Prime Minister Imran Khan has agreed in principle to transfer the Sugar Advisory Board (SAB) from the Ministry of Industries to some other ministry in view of the newly appointed industry minister’s refusal to chair the board due to conflict of interest.
During a recent cabinet reshuffle, the prime minister elevated Makhdoom Khusro Bakhtiar to federal minister for industries. He was earlier heading a relatively less important Ministry of Economic Affairs.
Bakhtiar’s family has stakes in the Rahim Yar Khan (RYK) Group that owns five sugar mills with a total production capacity of 637,691 metric tons and has 12.24% share in total national production capacity.
According to a Federal Investigation Agency (FIA) led Sugar Inquiry Commission – formed by the government last year to probe into a sudden surge in sugar prices – the RYK Group had availed 14.19% of the total export subsidy amounting to Rs4.14 billion, stated the inquiry report.
The prime minister’s decision to appoint Bakhtiar as industries minister had surprised many due to the ongoing FIA crackdown against sugar mills – started in the light of the inquiry commission’s report – and the fact that the Ministry of Industries looks after the functions of the sugar mills.
Bakhtiar last week requested the PM to transfer SAB to another ministry which can provide “an equally good and impartial oversight” to the workings of SAB, “in view any possible perceived conflict of interest that may arise and in order to ensure that SAB is allowed to operate without public objections.”
The PM Office on Wednesday released an order, announcing that the PM has agreed in principle to Bakhtiar’s request and “has been pleased to desire that Industries and Production Division shall, in consultation with the stakeholders, move a summary for transfer of SAB to the appropriate ministry”.
Bakhtiar had written that given the importance of sugar as a commodity in Pakistan and in light of the recent public concerns in respect of the same, it was imperative that the functions of SAB are not perceived as serving any interests besides those of the people of Pakistan.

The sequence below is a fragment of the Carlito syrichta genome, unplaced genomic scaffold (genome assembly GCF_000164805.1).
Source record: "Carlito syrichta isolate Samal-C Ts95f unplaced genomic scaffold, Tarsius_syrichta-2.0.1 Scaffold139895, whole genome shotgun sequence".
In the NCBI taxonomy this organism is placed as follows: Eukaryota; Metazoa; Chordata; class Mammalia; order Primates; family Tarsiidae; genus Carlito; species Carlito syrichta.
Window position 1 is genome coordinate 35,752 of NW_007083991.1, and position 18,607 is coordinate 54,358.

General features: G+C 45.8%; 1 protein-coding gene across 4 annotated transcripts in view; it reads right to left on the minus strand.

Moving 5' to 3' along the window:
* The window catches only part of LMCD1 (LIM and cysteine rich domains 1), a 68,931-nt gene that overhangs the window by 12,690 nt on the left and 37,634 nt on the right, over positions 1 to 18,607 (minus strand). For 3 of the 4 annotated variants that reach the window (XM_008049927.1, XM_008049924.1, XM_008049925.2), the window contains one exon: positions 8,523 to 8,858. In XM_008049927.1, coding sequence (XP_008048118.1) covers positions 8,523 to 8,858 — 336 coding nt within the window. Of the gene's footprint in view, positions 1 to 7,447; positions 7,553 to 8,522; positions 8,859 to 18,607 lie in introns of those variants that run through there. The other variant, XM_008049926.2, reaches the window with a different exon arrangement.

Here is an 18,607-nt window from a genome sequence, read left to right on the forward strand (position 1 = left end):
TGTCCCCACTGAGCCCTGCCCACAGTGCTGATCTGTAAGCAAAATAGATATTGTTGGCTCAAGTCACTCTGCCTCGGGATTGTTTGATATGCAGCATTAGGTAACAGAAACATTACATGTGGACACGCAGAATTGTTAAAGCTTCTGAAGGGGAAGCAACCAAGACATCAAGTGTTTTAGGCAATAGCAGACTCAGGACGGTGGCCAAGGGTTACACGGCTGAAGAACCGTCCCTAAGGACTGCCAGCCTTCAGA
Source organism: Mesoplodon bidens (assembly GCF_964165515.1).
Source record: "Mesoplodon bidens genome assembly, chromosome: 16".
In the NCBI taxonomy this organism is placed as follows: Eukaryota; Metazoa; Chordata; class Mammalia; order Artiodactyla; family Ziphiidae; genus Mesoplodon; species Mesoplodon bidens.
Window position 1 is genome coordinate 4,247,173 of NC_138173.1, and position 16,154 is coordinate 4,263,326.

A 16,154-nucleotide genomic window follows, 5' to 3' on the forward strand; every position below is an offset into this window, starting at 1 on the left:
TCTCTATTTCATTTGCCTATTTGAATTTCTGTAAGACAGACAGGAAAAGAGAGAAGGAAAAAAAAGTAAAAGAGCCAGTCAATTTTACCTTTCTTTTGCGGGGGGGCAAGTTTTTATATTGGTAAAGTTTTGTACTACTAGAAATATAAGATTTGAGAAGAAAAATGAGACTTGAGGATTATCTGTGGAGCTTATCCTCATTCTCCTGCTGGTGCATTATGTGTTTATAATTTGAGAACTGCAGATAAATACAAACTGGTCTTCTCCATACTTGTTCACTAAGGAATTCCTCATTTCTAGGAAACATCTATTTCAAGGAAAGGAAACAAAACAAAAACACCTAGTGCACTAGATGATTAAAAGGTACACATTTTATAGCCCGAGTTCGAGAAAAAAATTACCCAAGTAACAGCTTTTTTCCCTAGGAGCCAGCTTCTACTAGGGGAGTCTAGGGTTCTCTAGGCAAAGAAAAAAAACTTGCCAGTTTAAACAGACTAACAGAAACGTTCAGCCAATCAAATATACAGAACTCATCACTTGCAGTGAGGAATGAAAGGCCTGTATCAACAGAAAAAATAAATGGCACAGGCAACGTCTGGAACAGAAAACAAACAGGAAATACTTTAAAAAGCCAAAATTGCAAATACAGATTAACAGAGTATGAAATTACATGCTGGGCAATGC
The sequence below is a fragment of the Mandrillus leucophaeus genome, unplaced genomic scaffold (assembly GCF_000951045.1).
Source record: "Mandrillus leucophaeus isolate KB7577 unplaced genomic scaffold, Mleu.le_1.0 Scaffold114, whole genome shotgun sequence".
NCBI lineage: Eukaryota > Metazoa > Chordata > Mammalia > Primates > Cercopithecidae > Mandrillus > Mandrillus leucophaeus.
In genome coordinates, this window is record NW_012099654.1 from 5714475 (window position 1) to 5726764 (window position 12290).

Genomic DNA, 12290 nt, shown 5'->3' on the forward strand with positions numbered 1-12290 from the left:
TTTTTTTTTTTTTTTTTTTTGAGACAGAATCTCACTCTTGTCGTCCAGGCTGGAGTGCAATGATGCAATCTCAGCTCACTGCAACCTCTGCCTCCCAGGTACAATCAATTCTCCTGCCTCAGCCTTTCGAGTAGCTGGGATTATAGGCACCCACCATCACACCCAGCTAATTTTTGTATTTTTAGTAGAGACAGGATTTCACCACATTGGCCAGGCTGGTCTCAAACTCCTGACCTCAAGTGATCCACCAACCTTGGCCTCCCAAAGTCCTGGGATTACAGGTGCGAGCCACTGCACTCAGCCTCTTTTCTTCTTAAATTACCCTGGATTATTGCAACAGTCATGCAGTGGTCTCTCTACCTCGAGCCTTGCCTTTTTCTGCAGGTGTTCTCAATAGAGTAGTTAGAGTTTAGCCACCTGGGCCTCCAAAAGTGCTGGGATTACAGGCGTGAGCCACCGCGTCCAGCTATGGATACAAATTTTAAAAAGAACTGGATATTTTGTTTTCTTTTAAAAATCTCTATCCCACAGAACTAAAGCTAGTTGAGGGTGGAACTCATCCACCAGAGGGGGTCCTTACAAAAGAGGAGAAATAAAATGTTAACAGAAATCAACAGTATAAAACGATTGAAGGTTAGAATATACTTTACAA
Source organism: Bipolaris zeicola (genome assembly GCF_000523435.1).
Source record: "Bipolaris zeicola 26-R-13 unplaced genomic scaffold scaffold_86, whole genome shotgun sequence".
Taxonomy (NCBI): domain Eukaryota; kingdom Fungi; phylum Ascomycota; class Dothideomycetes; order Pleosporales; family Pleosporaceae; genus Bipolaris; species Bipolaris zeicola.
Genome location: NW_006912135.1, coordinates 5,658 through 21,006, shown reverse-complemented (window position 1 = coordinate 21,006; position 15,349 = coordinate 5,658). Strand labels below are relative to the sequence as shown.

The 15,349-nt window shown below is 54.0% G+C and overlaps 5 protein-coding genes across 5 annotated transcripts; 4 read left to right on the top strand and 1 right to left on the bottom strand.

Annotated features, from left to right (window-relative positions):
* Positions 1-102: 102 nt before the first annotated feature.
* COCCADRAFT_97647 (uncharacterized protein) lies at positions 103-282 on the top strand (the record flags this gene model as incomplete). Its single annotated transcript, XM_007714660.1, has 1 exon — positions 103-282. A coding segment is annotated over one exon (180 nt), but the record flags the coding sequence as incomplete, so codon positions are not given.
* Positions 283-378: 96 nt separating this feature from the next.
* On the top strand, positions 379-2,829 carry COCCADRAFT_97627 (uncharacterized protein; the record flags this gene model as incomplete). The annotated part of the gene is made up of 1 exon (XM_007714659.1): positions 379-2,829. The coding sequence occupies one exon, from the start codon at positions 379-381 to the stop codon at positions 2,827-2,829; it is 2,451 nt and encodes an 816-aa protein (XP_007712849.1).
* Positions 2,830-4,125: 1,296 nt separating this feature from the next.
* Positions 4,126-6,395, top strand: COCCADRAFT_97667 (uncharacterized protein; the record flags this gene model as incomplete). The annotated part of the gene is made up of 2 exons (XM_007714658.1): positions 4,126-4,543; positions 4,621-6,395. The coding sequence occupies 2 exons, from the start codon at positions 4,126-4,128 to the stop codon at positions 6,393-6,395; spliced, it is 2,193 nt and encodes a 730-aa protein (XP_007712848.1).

“SAB can preferably be transferred to the Ministry of Commerce or to the Ministry of National Food Security and Research,” said Bakhtiar while talking to The Express Tribune. The minister said the proposal to transfer SAB functions to another ministry had also been floated in the past.
The food ministry is responsible to ensure smooth supplies of the commodity while it is the job of the Ministry of Commerce to take decisions about import, export and subsidies, if needed.
Functions of SAB
SAB was established in 2001 along with other boards for the oversight of agricultural commodities. SAB is the regulator of the sugar industry and its mandate is to identify Issues pertaining to research and development of sugarcane and to address issues faced by the farmers regarding sates.
It is also responsible for payment of sugarcane and premium on sugar recovery; matters dealing with the collection and utilization of cess funds; address liquidity and working capital problems of sugar industry; identify suitable regions and propose mechanism for promotion of sugar beet to substitute sugarcane and to asses stock of sugar and recommend to the government for import and export.
The FIA led Sugar Inquiry Commission had criticized the role of the board in the sugar crisis that is still continuing. “The commission is of the opinion that SAB failed to take a timely decision to ban the export of sugar. The price hike and export continued till February 2020,” said the report.
The commission further wrote that analysis of the minutes of SAB meetings showed that it was predominantly occupied with one issue, ie, export of the sugar at the cost of all other responsibilities.
SAB should monitor and address the industry to protect the farmers’ interests. It acts instead as an extended lobbying arm of the mills, interested only in securing their subsidies and export quotas.
The PTI government has failed to control the prices of the sugar and ensure its smooth supplies. The maximum sugar prices went up to Rs110 per kg last week, said the Pakistan Bureau of Statistics (PBS).
These rates were 100% higher when compared with Rs55 per kg prices when the PTI cane into power. The PBS reported that even the average sugar prices stood at Rs97 per kg last week, about 20% higher than the same week a year ago.